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Ballet Talk for Dancers

Ballet and gymnastics

Guest tokyorose

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Guest tokyorose

Hi there


My daughter whom is 11 later on this year, is currently taking classes in ballet, tap and modern.

This term she will be taking about 5 hours of ballet a week, as well as some classes of jazz, modern and tap.


She also takes gymnastics classes 5 - 7 hours a week, about 3 hours of this is spent conditioning and stretching. Although she is only in a recreational class, she is part of the elite group who are expected to compete in the out of age national competitions so it is quite serious and they train on bars, beam, vault and floor.


Although she loves her gym she is starting to take her dance far more seriously and also has a place on 2 associate programs.


My question is - Should she be thinking about giving up the gym now? And how detrimental will it be to her dance or more specifically ballet?


Any advice would be greatly appreciated.



Edited by tokyorose
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Hi, rose.


At the outset, ballet and gymnastics seem to have a lot in common, but as the student advances, more and more things start to conflict with one another, like where to spot in turns, line in various poses, and even how to stand! Eventually, there will have to come a parting of the ways when it comes to study of the two disciplines, so if it's coming naturally, probably best to let it happen.

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Guest tokyorose

Hi Mel


Thank you, that's exactly what I would have thought, however if the parting of the ways doesn't happen naturally, when should I try to encourage this?


What I mean is how long can she continue to do both without it causing problems with her ballet?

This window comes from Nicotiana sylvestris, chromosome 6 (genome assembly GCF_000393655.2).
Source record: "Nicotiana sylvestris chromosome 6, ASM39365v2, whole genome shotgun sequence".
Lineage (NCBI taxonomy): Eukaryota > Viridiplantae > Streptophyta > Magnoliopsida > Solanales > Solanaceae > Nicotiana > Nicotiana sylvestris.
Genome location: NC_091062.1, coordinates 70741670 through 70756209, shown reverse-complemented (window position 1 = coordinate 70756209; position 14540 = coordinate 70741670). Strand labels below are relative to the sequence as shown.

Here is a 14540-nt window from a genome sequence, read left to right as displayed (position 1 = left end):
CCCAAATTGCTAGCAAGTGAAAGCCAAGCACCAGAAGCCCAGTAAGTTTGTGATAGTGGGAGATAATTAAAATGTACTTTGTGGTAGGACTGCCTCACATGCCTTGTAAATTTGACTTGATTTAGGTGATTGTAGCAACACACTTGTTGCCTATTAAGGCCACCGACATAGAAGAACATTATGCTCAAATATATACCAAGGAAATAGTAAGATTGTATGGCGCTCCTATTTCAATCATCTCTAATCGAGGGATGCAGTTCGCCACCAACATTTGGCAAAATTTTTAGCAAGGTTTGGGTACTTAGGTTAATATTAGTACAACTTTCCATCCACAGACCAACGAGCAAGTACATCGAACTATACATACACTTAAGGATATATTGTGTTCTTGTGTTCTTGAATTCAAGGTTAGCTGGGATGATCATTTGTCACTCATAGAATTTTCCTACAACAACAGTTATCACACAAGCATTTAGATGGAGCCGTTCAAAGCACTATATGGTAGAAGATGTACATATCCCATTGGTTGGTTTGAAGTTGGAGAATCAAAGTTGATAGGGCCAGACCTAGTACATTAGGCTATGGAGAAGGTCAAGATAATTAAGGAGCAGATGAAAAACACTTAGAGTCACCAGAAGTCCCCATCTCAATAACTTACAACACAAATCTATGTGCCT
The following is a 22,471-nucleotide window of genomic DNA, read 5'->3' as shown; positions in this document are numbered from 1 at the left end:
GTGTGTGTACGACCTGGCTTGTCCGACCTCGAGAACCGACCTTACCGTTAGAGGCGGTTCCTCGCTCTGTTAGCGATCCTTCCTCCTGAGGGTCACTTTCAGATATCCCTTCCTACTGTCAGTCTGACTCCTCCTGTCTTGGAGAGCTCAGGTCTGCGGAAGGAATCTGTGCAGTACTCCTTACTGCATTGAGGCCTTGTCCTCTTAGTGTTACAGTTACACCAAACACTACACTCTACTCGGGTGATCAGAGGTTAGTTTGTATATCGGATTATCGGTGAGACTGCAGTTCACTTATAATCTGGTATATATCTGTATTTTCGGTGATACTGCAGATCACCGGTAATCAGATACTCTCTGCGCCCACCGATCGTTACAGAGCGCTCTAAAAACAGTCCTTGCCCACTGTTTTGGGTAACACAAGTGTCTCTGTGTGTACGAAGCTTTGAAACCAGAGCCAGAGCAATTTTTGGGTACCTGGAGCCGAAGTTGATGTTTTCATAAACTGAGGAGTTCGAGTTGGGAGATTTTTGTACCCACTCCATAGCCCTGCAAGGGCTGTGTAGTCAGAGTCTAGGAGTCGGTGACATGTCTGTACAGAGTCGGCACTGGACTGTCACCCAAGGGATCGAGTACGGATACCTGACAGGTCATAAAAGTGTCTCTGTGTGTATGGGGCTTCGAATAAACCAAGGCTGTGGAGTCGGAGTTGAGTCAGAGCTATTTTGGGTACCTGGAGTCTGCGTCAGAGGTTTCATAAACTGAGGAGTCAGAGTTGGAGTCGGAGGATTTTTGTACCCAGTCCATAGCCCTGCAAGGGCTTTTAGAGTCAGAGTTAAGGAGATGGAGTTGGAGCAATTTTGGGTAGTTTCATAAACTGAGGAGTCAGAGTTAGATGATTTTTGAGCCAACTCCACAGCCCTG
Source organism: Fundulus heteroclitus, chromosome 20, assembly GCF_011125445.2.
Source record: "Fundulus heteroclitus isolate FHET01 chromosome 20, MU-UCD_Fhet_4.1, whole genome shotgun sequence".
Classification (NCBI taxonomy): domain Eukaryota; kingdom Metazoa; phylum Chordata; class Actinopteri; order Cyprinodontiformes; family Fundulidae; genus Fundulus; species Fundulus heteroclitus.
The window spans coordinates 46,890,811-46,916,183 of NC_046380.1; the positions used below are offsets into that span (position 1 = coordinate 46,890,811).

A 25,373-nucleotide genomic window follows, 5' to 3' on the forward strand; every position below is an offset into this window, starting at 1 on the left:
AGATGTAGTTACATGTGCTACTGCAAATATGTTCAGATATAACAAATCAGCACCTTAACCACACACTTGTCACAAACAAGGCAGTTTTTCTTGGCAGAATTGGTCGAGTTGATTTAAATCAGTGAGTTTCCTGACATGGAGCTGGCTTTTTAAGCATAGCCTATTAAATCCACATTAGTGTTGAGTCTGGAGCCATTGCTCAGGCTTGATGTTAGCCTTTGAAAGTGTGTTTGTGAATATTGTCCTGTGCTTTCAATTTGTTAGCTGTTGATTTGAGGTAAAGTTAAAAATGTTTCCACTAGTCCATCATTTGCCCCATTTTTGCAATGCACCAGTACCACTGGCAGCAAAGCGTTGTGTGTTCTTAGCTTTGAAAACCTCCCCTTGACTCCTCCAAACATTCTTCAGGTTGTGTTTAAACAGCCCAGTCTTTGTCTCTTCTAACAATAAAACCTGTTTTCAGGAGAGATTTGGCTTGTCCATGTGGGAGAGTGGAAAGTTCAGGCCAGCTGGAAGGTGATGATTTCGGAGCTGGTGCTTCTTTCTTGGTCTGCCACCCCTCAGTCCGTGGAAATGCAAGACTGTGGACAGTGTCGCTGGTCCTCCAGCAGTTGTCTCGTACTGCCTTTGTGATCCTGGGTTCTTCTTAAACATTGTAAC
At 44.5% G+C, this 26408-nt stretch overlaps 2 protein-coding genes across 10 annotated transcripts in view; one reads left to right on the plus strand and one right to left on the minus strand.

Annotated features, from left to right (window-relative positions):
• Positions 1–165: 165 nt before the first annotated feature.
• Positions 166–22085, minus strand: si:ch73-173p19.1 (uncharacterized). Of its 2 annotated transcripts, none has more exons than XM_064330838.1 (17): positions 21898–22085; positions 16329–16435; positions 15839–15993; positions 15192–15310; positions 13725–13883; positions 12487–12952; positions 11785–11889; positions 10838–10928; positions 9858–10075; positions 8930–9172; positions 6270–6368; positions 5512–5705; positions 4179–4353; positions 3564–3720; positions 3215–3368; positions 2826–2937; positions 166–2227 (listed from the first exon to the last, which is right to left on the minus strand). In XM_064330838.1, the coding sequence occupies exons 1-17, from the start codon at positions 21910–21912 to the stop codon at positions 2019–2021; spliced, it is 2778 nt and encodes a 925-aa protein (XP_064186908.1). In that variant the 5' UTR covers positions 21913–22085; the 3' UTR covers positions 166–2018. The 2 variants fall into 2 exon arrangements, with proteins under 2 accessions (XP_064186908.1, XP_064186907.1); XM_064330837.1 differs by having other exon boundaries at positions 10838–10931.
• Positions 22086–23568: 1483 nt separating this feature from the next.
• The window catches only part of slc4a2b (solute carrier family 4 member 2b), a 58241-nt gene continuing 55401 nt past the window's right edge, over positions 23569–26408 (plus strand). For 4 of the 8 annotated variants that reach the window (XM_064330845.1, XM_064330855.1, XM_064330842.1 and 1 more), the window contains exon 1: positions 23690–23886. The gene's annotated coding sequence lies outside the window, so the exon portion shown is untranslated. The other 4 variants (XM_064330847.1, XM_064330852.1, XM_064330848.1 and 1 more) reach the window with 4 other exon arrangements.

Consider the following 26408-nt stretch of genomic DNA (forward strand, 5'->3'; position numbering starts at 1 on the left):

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We were told that the parting of the ways needed to come when going on pointe. The dance studio said that the need for squared (parallel) hips for gymastics conflicted too much with the turnout needed for ballet at that stage of training.

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Guest tokyorose

Thanks for that. That isn't a problem for us yet then. Not sure what her teacher has in mind, she goes to the point class but isn't on point yet. I haven't asked as I trust her teacher implicitly, she isn't one to put them on too early. :yes:

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My daughter did ballet for 4 years, then did gymnastics for 4 years (got up to USAG L6-7) and is now back in ballet for almost 2 years. When she first started gymnastics, they kept telling us that they had to get the dancer out of her. Then she returned to ballet and they said they had to get the gymast out of her. But, I think gymnastics did amazing things for her as a dancer - she came back to dance a lot stronger than when she left, especially in her core, feet and ankles. But, she had to lose the muscle bulk that she developed as a gymnast and work on strengthening and lengthening those muscles, especially in her thighs. And as someone mentioned in an earlier post, she had to re-learn turnout.


I just asked my daughter and she said another thing she struggled with was carriage. In gymnastics they want shoulders back, chest out.So, it was hard for her in ballet when she had to work in keeping shoulders over hips, especially on pointe.


Oops, I just realized that I was in wrong forum. The daughter I am referring to is 15. But, I do have a 12 yo tap dancer if that keeps me out of trouble. I was wondering why none of the topics looked familiar and I couldn't find a topic that I started. :yes:

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I don't think the stronger was all gymnastics....she was also 4 years older! Even if it was, I don't think it was worth it in view of all the things that had to be re-trained.


Rose, I would think that now might be a good time to lose the gymnastics, if she is indeed more serious about ballet.